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I have a multi-line UILabel that I want to enable zooming on.

I embedded it with a UIScrollView and set min zoom to .25 and max zoom to 4. This works well, however my UILabel's font looks rather gross at any zoom level other than 1.

I can handle this method:

- (void)scrollViewDidEndZooming:(UIScrollView *)scrollView withView:(UIView *)view atScale:(float)scale

in order to re-size the font of my UILabel to something larger, but the view is still zoomed in, so it always looks awful.

Is there any way to make the label's text re-render one I'm done zooming?

It is important that the users current scrolled position in the text not be lost.

(To get a feel for what I'm going for, notice how in Mobile Safari when you zoom the text is scaled/anti-aliased for a split second then it clears up to render well at your current zoom scale)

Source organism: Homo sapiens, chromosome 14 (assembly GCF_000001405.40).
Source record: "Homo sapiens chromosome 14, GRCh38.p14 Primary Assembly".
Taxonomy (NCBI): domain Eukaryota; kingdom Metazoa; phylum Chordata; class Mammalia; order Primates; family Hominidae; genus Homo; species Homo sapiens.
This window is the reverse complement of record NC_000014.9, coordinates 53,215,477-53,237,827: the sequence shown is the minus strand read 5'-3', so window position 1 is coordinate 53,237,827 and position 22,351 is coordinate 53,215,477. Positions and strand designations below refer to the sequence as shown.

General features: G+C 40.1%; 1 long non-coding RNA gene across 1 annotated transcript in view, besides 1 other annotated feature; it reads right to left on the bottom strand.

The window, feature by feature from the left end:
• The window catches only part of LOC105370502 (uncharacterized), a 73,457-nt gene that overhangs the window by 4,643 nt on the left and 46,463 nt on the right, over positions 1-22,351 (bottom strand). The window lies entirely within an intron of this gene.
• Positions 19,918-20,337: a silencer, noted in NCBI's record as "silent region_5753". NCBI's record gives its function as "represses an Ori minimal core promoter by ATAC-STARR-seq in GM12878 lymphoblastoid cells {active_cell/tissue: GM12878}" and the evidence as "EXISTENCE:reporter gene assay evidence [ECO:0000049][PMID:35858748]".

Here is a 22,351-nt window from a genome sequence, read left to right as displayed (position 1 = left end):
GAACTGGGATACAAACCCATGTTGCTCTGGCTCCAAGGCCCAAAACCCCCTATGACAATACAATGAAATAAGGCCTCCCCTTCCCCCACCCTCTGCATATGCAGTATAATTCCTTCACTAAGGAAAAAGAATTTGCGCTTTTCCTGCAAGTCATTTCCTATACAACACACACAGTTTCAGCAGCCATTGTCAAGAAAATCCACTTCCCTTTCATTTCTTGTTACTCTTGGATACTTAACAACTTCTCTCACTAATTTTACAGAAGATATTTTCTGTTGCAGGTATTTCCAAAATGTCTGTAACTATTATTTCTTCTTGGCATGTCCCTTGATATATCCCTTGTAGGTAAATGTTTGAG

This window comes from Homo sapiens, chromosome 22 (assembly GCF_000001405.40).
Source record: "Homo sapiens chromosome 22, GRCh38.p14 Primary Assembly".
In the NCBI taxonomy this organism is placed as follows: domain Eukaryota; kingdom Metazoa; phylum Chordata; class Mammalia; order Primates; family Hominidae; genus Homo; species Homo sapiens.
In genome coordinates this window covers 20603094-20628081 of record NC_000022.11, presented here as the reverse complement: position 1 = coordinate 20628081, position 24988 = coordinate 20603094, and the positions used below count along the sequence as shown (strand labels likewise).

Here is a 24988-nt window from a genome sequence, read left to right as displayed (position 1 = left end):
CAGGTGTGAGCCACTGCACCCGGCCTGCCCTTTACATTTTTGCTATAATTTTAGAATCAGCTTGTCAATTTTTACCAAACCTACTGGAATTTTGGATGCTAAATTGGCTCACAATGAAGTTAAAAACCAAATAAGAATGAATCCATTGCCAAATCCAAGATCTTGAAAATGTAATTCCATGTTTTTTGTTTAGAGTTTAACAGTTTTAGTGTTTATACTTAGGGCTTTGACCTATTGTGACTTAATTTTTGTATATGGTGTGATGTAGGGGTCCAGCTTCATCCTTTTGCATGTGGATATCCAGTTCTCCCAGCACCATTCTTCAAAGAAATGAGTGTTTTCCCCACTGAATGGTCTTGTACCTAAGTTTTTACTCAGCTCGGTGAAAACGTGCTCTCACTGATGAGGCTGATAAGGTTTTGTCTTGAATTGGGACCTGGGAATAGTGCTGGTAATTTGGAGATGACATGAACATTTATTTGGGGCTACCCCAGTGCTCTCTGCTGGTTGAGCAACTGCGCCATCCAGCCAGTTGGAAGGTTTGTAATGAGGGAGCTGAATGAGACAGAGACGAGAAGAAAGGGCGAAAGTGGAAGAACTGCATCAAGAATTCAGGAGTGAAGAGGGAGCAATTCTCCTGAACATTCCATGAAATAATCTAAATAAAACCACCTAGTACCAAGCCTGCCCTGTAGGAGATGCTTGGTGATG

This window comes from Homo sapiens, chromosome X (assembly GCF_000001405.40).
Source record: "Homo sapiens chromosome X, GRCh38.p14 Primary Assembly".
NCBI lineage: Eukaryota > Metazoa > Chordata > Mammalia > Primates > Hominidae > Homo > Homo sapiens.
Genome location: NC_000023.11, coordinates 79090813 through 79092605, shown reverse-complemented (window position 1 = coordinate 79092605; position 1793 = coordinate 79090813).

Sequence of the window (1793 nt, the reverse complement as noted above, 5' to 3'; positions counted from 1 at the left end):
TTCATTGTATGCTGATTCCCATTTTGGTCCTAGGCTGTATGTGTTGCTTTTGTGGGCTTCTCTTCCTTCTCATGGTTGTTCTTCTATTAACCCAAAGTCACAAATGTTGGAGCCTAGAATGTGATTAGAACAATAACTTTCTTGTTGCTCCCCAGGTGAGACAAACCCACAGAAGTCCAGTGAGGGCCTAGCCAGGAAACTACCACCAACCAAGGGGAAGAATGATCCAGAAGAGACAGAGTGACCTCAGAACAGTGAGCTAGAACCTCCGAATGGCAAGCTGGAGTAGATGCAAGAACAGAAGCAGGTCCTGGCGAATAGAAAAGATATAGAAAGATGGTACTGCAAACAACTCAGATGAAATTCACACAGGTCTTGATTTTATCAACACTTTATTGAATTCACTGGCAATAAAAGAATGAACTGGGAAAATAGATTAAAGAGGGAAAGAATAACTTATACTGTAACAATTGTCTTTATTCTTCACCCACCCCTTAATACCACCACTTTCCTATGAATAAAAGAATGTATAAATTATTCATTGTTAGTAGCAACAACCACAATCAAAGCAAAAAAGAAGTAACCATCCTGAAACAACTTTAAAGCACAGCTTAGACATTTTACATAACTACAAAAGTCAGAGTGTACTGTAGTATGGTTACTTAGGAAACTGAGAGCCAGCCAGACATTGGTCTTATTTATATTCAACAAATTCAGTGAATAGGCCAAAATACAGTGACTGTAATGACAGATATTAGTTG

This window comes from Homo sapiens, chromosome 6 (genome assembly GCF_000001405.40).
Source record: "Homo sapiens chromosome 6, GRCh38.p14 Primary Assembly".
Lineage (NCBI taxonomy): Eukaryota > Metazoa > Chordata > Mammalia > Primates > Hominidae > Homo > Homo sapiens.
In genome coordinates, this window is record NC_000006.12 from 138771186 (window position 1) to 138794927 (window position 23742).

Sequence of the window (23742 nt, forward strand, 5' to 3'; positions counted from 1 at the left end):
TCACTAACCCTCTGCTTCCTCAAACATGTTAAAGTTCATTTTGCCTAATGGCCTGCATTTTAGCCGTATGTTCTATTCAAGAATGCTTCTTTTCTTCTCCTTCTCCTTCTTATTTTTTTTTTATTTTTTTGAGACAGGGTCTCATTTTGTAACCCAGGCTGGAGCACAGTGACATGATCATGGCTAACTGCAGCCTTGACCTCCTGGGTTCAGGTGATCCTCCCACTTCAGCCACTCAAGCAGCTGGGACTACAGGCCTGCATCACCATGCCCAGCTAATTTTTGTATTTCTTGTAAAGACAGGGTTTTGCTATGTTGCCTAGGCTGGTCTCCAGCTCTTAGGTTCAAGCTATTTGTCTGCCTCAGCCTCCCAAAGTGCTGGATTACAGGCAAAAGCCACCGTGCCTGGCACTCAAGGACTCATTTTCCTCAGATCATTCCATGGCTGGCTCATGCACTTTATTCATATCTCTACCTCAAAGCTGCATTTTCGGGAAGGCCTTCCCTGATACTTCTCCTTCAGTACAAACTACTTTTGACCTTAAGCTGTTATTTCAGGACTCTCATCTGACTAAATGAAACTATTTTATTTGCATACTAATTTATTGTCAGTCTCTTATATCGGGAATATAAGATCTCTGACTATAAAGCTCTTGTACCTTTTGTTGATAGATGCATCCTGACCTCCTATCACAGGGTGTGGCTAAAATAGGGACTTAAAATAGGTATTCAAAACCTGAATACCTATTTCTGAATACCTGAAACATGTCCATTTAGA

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7 Answers 7

up vote 13 down vote accepted

The UIScrollView's built-in scaling only applies a transform to your content view, which results in blurriness at anything above a scale factor of 1.0. For truly sharp rendering, you'll need to handle the scaling yourself. I describe a chunk of the process in this answer.

You'll need to keep track of the scale factor of the content view manually, then in the -scrollViewDidEndZooming:withView:atScale: delegate method you'll apply that scale. For your UILabel, that will mean changing the font size to reflect the new scale.